Overall, the report concludes that while there has been substantial progress on the ICPD agenda, it has been unequal and fragmented; moreover, new challenges and opportunities have arisen over the last 20 years. In regard to sexual and reproductive health, specifically, the report notes that the substantial progress made in terms of access to and quality of services at the global level masks deep disparities both within and among countries. For instance, the global contraceptive prevalence rate—that is, the proportion of married or cohabiting women of reproductive age who are using any contraceptive method—increased from 58% in 1994 to 64% in 2012.8 Yet, in certain poor countries, that rate hovers under 10%.7 Moreover, the unmet need for contraception among married or cohabiting women of reproductive age—meaning, the proportion who want to delay or prevent childbearing but are not practicing any contraception—has only fallen slightly since 1994. Nine in 10 women with unmet need live in developing countries.8 Another example of disparities across countries is adolescent birthrates, which are greatest in poorer nations; within all countries, rates are highest among the poorest and least educated adolescents.7 Regarding abortion, the report notes that progress has been made since 1994 in reducing deaths from unsafe abortion, particularly as countries have changed policy and practice to address abortion as a public health issue, including through increased access to safe abortion, postabortion care and counseling. Yet, the vast majority of abortions in Africa are clandestine and unsafe, defined by WHO as those performed by persons lacking the necessary skills or in an environment that does not conform to minimal medical standards, or both.

The UN Secretary General’s report makes forward-looking recommendations to address the clear remaining challenges. In the case of adolescents, it stresses that universal access to sexual and reproductive health services, including youth-friendly services, and comprehensive sexuality education from an early age are essential for young people to protect themselves and lead healthy lives. Regarding abortion, the report is unequivocal: “Governments are encouraged to remove legal barriers preventing women and adolescent girls from access to safe abortion, including revising restrictions within existing abortion laws.”8 Moreover, the Secretary General’s report goes beyond the original ICPD Programme of Action to endorse the full spectrum of sexual and reproductive health and rights, thereby explicitly including sexual rights as part of the agenda moving forward.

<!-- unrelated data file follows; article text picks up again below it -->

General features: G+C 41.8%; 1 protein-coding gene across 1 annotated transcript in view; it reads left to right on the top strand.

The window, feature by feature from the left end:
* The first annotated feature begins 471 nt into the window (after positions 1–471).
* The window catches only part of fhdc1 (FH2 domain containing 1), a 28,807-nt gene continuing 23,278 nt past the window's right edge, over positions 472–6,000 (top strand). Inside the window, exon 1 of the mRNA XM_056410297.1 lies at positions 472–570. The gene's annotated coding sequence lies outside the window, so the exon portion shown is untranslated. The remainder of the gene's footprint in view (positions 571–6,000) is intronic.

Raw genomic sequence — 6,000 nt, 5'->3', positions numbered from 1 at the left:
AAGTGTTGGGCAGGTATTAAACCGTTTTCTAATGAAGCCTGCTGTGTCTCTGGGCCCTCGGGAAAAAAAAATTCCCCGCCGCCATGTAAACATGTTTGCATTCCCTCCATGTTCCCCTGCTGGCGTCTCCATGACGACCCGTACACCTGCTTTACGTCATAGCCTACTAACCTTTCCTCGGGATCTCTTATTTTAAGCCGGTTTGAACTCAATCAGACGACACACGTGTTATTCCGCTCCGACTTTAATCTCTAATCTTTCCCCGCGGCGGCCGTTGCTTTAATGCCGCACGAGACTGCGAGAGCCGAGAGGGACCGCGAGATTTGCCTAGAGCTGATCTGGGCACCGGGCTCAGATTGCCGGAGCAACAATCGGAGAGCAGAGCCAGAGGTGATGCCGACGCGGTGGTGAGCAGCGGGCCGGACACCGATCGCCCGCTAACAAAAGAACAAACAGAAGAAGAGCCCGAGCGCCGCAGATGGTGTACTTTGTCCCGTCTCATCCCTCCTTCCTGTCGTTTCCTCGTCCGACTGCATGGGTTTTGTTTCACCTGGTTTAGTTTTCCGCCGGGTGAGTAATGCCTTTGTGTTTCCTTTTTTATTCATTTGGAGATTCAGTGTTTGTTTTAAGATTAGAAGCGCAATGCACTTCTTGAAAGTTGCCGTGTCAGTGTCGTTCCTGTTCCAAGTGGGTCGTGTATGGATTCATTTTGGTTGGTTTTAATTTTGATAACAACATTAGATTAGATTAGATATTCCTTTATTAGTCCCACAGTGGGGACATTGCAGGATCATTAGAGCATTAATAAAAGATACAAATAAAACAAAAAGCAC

Regional Reviews

Arguably, some of the most critical, interesting and groundbreaking aspects of the ICPD review process played out in the context of the regional review meetings. In many ways, these meetings and their outcome documents carry more weight than some of the other processes, because the negotiations were conducted by government delegations and the conclusions they reached express the priorities and views of countries and key advocates in these regions. Consequently, certain regional conferences included unprecedented policy language that set a high-water mark—not only for that region, but for global aspirations to advance the ICPD agenda.

Of the five regional consultations that took place,9–13 the three that have been most highlighted by women’s rights advocates occurred in Latin America and the Caribbean, Asia Pacific and Africa. (Participants at the regional conference for Europe opted to produce just a summary of its proceedings, and the outcome document from the Arab region, in many ways, took a step backwards from ICPD. Because of its historical, social and economic ties, the United States is a member of several regional commissions, but is most closely aligned with the European region.)

The outcome from Latin America’s regional conference is the most forward-looking, touching on all the perennially contentious issues such as abortion, adolescents, sexual rights, and sexual orientation and gender identity. For example, in regard to abortion, the outcome document from Latin America goes further than the 1994 Programme of Action—which says that when abortion is not against the law, it should be safe—by recommending that not only should abortions be safe, but that care must be of good quality. Moreover, it includes a call to action for governments to consider amending their “laws, regulations, strategies and public policies relating to the voluntary termination of pregnancy in order to protect the lives and health of women and adolescent girls, to improve their quality of life and to reduce the number of abortions.”9 The Asia Pacific conference report also urges governments to review their abortion laws and, specifically, to “repeal laws that punish women and girls who have undergone illegal abortions…as well as end their imprisonment for such acts.”10 By contrast, the Arab region’s declaration ignores the issue of unsafe abortion altogether, including the need to treat complications—a step back from the 1994 ICPD.